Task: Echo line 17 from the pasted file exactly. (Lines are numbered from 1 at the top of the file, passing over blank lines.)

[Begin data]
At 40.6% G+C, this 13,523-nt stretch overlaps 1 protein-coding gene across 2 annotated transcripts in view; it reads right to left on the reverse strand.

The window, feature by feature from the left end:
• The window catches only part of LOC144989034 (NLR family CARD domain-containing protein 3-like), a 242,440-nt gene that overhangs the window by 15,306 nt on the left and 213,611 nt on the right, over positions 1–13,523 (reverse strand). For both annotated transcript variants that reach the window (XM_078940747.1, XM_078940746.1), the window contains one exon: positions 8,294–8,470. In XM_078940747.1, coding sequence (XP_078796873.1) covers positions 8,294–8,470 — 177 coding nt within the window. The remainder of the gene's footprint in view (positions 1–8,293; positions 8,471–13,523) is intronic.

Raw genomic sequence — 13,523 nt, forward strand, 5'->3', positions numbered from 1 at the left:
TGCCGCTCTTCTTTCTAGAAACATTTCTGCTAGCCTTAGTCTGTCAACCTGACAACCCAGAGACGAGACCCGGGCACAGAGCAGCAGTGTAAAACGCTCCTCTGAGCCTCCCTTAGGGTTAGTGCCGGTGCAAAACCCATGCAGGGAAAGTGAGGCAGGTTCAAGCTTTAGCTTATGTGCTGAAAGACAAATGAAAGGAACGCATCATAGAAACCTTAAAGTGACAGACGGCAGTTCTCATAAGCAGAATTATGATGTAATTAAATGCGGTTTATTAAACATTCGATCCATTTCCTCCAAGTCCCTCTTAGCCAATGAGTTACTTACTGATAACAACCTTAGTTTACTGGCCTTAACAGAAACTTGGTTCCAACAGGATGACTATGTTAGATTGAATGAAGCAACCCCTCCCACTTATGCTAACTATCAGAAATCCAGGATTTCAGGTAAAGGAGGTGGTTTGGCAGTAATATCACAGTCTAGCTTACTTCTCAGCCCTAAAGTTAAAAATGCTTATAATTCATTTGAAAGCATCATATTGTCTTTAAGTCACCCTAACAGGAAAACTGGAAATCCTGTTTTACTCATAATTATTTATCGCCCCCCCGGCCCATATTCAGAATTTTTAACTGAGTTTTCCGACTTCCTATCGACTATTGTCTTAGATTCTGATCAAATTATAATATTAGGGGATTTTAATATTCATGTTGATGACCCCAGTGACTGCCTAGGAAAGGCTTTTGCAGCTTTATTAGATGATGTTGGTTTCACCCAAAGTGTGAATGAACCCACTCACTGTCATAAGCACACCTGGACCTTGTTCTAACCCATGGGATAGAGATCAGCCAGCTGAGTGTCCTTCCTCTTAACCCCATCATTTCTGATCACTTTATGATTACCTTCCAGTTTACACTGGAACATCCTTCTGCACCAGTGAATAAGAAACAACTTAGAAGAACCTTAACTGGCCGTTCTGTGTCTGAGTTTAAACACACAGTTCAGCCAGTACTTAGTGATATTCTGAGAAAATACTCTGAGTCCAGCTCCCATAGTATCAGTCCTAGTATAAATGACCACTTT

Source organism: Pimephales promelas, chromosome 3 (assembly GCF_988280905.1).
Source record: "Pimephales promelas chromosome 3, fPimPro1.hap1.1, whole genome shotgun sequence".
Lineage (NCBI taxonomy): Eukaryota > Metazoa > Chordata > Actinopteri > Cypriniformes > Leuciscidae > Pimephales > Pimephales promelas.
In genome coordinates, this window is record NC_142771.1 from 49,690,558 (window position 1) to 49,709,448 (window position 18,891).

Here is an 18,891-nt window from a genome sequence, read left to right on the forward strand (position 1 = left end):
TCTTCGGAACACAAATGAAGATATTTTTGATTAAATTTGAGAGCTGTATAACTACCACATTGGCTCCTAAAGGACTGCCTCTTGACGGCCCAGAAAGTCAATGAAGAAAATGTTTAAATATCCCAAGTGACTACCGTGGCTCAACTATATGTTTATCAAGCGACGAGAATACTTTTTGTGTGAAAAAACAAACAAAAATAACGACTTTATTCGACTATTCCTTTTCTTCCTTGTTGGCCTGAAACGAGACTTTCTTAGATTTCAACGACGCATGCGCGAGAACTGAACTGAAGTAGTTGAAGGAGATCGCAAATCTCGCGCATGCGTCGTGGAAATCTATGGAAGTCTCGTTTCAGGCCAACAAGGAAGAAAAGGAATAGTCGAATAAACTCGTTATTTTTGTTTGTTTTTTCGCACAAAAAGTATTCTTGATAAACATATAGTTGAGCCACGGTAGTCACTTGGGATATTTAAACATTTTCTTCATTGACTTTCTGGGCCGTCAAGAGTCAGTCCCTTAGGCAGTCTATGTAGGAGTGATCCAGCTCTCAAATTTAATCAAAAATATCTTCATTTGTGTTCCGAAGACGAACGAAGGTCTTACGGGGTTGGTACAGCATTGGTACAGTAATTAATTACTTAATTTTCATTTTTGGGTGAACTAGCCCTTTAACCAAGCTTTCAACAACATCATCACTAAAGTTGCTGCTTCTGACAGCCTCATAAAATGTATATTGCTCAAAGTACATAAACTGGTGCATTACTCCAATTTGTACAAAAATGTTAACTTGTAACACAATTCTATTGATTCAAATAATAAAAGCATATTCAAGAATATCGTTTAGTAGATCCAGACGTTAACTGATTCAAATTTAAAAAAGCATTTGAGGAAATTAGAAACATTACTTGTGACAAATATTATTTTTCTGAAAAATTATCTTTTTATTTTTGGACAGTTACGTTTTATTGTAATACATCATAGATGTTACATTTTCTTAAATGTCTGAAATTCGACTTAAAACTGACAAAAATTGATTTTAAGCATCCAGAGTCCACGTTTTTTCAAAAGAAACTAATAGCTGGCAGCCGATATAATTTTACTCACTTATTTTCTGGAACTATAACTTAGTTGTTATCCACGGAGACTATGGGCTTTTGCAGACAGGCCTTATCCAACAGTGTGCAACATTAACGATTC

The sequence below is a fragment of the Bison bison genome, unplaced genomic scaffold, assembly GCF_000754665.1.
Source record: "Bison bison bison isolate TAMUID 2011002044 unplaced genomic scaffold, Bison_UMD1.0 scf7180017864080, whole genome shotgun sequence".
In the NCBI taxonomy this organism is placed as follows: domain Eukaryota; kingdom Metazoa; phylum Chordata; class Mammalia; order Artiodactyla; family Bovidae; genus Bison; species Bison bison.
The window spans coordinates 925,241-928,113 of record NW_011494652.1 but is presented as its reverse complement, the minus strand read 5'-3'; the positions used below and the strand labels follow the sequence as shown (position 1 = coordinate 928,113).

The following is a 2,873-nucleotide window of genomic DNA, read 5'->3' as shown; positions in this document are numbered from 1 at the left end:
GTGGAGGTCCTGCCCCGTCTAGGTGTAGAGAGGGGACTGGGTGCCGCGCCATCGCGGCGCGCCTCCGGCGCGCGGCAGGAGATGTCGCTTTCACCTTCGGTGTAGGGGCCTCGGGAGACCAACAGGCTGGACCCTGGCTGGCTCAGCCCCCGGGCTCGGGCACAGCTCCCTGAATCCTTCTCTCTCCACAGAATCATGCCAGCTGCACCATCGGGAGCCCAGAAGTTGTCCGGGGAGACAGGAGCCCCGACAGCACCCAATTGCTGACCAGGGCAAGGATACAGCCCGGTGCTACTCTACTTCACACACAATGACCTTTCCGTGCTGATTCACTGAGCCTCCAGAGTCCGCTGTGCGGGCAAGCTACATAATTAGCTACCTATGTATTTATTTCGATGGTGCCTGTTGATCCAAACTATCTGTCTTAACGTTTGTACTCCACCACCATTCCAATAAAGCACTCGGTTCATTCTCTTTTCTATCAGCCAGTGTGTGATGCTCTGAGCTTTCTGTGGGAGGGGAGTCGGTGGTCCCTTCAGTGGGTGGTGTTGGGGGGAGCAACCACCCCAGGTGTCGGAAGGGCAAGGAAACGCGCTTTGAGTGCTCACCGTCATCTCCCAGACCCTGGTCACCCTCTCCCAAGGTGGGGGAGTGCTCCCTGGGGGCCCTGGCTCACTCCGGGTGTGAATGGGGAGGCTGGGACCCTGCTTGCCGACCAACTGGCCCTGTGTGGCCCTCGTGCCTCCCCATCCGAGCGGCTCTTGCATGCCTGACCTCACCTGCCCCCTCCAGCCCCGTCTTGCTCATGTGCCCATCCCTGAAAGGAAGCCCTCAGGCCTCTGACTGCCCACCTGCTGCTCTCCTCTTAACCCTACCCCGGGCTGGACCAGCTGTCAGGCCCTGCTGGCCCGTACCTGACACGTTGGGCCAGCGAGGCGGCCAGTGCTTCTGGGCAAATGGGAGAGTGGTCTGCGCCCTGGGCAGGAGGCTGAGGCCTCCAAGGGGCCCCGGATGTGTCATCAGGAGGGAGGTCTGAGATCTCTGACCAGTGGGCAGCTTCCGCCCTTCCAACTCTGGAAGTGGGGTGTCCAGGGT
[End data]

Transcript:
GTGGAGGTCCTGCCCCGTCTAGGTGTAGAGAGGGGACTGGGTGCCGCGCCATCGCGGCGCGCCTCCGGCGCGCGGCAGGAGATGTCGCTTTCACCTTCGGTGTAGGGGCCTCGGGAGACCAACAGGCTGGACCCTGGCTGGCTCAGCCCCCGGGCTCGGGCACAGCTCCCTGAATCCTTCTCTCTCCACAGAATCATGCCAGCTGCACCATCGGGAGCCCAGAAGTTGTCCGGGGAGACAGGAGCCCCGACAGCACCCAATTGCTGACCAGGGCAAGGATACAGCCCGGTGCTACTCTACTTCACACACAATGACCTTTCCGTGCTGATTCACTGAGCCTCCAGAGTCCGCTGTGCGGGCAAGCTACATAATTAGCTACCTATGTATTTATTTCGATGGTGCCTGTTGATCCAAACTATCTGTCTTAACGTTTGTACTCCACCACCATTCCAATAAAGCACTCGGTTCATTCTCTTTTCTATCAGCCAGTGTGTGATGCTCTGAGCTTTCTGTGGGAGGGGAGTCGGTGGTCCCTTCAGTGGGTGGTGTTGGGGGGAGCAACCACCCCAGGTGTCGGAAGGGCAAGGAAACGCGCTTTGAGTGCTCACCGTCATCTCCCAGACCCTGGTCACCCTCTCCCAAGGTGGGGGAGTGCTCCCTGGGGGCCCTGGCTCACTCCGGGTGTGAATGGGGAGGCTGGGACCCTGCTTGCCGACCAACTGGCCCTGTGTGGCCCTCGTGCCTCCCCATCCGAGCGGCTCTTGCATGCCTGACCTCACCTGCCCCCTCCAGCCCCGTCTTGCTCATGTGCCCATCCCTGAAAGGAAGCCCTCAGGCCTCTGACTGCCCACCTGCTGCTCTCCTCTTAACCCTACCCCGGGCTGGACCAGCTGTCAGGCCCTGCTGGCCCGTACCTGACACGTTGGGCCAGCGAGGCGGCCAGTGCTTCTGGGCAAATGGGAGAGTGGTCTGCGCCCTGGGCAGGAGGCTGAGGCCTCCAAGGGGCCCCGGATGTGTCATCAGGAGGGAGGTCTGAGATCTCTGACCAGTGGGCAGCTTCCGCCCTTCCAACTCTGGAAGTGGGGTGTCCAGGGT